- 100% of paints, coatings, adhesives, and sealants used on the interior of the building met the standards for low-emitting materials.
- 100% of installed flooring system products met the testing and product requirements for low-emitting flooring materials.
- 100% of composite wood/agrifiber products used on the interior of the building do not contain added urea-formaldehyde resins.
Recycled Content. More than 26% of the total materials budget was invested in products with environmentally and socially preferable lifecycle impacts, including sustainable forestry practices, products containing pre and post-consumer recycled content, and products purchased from manufacturers that participate in take-back recycling programs that minimize material waste.
Environmental Product Declarations. A total of 42 products with Environmental Product Declarations were installed. This earned Romney Hall an exemplary performance status for the sourcing of products and materials from manufacturers who have verified improved environmental lifecycle impacts of their products.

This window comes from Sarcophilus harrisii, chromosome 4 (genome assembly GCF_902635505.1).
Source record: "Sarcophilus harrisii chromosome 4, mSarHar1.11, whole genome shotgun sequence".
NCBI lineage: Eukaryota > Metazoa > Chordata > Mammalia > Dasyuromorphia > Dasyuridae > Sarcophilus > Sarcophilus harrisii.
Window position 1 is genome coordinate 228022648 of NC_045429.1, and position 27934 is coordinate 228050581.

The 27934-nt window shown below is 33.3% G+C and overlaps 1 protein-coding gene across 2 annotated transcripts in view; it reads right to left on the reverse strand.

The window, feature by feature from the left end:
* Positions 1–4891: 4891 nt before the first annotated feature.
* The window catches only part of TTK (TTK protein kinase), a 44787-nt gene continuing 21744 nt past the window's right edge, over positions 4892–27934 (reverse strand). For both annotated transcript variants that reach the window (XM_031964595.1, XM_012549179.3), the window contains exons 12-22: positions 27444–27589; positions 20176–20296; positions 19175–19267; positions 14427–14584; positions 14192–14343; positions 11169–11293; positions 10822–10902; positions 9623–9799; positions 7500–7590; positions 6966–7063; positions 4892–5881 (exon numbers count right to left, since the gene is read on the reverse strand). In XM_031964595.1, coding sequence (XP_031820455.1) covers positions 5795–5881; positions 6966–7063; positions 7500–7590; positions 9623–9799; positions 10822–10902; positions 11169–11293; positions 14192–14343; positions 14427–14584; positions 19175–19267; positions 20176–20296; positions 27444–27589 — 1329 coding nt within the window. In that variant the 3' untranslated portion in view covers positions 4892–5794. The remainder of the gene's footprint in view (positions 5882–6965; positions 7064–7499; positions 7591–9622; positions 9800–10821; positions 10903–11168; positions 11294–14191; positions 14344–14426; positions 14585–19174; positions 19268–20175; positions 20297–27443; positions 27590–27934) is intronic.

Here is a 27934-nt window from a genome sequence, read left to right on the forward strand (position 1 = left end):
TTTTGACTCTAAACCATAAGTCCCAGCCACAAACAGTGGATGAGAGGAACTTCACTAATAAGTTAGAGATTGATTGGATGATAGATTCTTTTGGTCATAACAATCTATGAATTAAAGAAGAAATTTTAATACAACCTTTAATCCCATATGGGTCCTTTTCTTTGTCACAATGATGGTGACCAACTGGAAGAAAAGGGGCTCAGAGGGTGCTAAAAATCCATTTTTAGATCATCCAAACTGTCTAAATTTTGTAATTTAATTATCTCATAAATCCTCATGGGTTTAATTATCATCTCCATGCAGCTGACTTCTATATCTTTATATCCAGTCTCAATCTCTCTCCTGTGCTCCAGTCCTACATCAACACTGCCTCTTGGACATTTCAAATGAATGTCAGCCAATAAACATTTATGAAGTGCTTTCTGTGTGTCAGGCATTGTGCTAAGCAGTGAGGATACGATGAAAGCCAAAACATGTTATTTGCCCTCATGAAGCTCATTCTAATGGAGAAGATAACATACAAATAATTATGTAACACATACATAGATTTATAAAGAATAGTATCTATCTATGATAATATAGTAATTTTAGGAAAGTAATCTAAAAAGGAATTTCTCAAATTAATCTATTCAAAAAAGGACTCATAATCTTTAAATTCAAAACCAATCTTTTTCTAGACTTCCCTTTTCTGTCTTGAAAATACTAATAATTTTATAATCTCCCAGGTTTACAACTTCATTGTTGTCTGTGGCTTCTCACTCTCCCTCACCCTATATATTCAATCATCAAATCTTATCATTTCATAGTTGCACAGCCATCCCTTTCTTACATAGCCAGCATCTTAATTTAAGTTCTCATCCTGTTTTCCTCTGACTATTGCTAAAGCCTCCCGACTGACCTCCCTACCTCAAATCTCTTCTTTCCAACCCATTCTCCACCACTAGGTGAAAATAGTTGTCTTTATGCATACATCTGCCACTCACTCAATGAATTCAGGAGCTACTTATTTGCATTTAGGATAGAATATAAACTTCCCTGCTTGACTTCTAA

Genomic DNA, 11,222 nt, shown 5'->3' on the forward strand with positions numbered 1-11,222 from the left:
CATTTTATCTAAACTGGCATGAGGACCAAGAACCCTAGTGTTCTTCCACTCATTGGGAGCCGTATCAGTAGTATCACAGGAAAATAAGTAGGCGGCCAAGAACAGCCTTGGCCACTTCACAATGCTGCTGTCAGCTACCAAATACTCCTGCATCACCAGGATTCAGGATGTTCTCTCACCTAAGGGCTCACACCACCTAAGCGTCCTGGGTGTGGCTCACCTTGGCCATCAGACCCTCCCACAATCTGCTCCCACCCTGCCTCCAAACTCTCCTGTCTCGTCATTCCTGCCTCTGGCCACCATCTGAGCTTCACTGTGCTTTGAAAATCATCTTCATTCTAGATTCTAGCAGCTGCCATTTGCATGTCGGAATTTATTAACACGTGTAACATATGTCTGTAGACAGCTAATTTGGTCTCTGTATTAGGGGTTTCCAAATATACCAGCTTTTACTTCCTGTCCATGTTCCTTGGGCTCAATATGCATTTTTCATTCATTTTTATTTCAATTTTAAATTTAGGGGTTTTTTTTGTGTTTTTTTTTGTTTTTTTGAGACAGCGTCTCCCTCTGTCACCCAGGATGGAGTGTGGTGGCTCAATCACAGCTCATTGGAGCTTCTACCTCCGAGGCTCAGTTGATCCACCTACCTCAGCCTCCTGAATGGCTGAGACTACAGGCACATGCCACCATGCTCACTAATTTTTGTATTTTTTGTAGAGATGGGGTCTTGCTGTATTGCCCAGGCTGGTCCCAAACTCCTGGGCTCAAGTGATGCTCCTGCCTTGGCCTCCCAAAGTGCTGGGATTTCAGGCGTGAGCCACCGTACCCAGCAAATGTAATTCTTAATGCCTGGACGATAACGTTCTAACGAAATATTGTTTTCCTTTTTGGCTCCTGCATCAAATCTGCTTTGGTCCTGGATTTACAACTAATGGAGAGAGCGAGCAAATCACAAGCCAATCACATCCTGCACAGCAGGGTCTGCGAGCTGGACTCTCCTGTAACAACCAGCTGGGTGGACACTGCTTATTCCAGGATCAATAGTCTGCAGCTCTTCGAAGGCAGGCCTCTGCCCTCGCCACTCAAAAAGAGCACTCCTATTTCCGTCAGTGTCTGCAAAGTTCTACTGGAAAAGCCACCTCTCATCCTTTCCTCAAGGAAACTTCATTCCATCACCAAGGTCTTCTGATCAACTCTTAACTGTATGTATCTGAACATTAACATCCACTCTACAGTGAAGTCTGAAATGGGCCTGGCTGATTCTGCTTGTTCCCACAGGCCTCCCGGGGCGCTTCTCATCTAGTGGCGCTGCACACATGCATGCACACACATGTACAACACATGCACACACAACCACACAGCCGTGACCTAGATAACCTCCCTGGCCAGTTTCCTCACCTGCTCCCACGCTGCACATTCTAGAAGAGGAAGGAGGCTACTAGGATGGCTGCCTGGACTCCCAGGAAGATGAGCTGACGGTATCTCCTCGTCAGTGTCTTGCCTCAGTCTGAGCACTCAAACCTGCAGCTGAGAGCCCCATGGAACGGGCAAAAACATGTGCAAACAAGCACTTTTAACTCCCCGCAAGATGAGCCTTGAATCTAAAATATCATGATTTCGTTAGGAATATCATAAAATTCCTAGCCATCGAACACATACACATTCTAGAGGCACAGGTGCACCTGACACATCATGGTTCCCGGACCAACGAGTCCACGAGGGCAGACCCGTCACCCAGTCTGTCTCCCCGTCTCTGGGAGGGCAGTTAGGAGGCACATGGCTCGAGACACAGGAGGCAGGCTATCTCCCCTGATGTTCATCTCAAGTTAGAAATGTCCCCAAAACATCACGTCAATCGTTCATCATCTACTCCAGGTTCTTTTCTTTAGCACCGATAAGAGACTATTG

Material Ingredients. A total of 38 products with transparent disclosure of material ingredients were installed. This achievement exceeded the baseline requirement of 20 products and helps promote products and materials that evaluate and disclose human and environmental health impacts.
Construction Indoor Air Quality Management Plan. During construction, an indoor air quality management plan was enforced to protect HVAC equipment, absorptive materials, and prioritize regular maintenance of the building to reduce indoor air contaminants.
Construction Waste Management. Throughout construction, a total of 2,319 tons or 78.28% of all construction waste, was recycled and/or reused and ultimately, diverted from the landfill.
This rendering illustrates the addition to the southside of Romney Hall, which has a glass enclosure on the exterior to accommodate a staircase and provide additional circulation. It also features the SolarWall technology — an air heating system that uses solar energy to pre-treat the building ventilation air to reduce energy consumption and heating costs.
An Example of More to Come
In addition to the extensive sustainable design characteristics, Romney also shines as an example of careful and thoughtful historic preservation. Just this week, Romney Hall was recognized as the winner of the City of Bozeman Historic Preservation Advisory Board’s Historic Preservation Awards in the Adaptive Reuse category.
This project has great potential to serve as an example not only for other higher education facilities across the country, but also for the possibilities that exist when preservation is prioritized. I look forward to more well-deserved recognition for this truly impressive project and the incredibly talented team members and partners who made it all possible.
Read more about the project in the MSU press release.